Ohio State Fair ride crash survivor awarded $20M

Woman whose boyfriend was killed suffered severe injuries, and six other people were hurt.

Nearly seven years after Keziah Lewis was seriously hurt when the Fireball ride at the Ohio State Fair failed mid-ride, a court judgment has awarded her $20 million from the ride’s manufacturer, Lewis’ attorneys announced Monday.

Of the $20 million awarded to the University of Cincinnati graduate, $10 million of that is designated as punitive damages, Lewis’ attorneys announced.

On July 26, 2017, Lewis and her boyfriend, Tyler Jarrell, were ejected from the ride at the Ohio State Fair after one arm of the spinning, swinging Fireball ride broke off; Jarrell was killed, Lewis suffered severe injuries and six other people were also hurt. In all, Lewis suffered pelvis, ankle and rib injuries and underwent multiple surgeries.

Cellphone video captured the moments when the ride came apart, flinging Lewis and Jarrell from their seats.

According to Lewis’ legal team, Lewis’ injuries led to over $2 million in medical bills as she fought to recover from the injuries. Her attorneys claim she suffers from a lifelong neurologic deficit in her right foot that requires ongoing physical and cognitive rehab.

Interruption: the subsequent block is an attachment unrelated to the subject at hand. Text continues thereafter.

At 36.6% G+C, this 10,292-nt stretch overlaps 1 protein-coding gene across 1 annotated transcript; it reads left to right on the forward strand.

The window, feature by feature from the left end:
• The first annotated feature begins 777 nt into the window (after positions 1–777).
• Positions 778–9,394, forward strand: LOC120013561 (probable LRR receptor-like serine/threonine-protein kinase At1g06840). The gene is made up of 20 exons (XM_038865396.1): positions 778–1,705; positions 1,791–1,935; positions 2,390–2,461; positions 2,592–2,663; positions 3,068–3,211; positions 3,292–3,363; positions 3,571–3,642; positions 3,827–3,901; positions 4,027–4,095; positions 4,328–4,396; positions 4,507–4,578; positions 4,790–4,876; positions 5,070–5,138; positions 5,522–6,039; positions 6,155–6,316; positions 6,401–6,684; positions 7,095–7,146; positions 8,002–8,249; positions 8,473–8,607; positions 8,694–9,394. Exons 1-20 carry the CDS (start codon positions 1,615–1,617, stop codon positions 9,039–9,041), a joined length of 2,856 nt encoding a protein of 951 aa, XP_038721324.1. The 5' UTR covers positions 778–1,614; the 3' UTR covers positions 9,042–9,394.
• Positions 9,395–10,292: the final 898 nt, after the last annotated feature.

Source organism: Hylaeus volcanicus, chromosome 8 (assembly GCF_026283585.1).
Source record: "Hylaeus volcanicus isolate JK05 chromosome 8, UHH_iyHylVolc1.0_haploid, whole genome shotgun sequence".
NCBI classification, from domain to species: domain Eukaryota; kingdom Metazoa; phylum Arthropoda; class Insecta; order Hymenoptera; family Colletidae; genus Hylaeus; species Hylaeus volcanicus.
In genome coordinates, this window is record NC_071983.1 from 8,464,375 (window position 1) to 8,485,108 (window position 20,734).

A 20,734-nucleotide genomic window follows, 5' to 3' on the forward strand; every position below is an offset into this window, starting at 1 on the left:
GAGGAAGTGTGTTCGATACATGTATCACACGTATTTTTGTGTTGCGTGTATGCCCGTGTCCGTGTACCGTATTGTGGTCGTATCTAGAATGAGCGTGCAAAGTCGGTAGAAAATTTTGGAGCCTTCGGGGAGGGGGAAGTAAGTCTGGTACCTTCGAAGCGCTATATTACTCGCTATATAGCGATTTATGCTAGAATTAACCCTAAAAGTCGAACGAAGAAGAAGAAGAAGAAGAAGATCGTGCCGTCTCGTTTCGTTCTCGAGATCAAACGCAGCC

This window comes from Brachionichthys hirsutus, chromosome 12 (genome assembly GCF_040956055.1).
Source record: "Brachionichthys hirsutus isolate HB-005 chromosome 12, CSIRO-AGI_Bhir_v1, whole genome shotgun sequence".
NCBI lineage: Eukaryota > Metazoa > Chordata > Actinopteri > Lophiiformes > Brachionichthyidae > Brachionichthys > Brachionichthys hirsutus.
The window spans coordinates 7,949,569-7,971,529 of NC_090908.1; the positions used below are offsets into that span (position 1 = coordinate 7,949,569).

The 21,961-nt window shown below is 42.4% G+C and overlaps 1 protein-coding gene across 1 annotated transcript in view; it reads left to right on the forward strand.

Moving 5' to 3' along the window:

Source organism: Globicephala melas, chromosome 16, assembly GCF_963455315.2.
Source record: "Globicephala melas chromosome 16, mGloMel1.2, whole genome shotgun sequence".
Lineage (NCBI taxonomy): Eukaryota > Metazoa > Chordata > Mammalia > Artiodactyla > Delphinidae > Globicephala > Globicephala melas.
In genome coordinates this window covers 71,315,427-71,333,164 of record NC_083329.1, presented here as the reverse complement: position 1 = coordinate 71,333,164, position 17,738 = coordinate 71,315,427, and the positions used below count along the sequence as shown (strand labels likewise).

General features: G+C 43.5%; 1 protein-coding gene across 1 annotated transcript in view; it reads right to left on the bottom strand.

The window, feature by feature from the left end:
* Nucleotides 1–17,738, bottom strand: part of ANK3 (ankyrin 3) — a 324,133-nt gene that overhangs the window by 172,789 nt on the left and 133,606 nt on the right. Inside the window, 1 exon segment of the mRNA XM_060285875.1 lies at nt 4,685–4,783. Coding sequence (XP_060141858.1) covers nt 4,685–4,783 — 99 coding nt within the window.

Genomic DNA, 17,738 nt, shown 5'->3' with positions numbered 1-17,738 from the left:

The court found the Fireball ride’s Dutch manufacturers, KMG, was aware of a defect in the ride as early as 2012, but the company failed to alert ride owners nationeide. The court found that negligence — and oversight by ride inspectors and operators — led to the catastrophic crash.

After the crash, Lewis spent time in a wheelchair, underwent excruciating physical therapy, and wasn’t sure she would return to Cincinnati or campus. She’d been involved in a number of activities before the crash — including a touring singing group.

In 2023 — six years after the crash — Lewis walked across the stage at UC and received her diploma after earning the last of her credits required. She told WCPO she was considering a Masters degree and ultimately wanted to write a book.

Jarrell, of Columbus, was thrown about 50 feet and pronounced dead on the midway. He was a high school student who dreamed for years of joining the military and had just enlisted in the Marines. The Marine Corps and school officials said Jarrell enlisted last week and was going to begin basic training after his high school graduation next year.

In the years since the crash, Jarrell’s mom has led the fight to pass and implement Tyler’s Law, which required changes to ride inspections in Ohio. The Fireball arm had been internally corroded, missed by inspectors.

Along with Lewis, Jarrell’s family — and two others injured in the crash — were awarded a total sum of $78 million.

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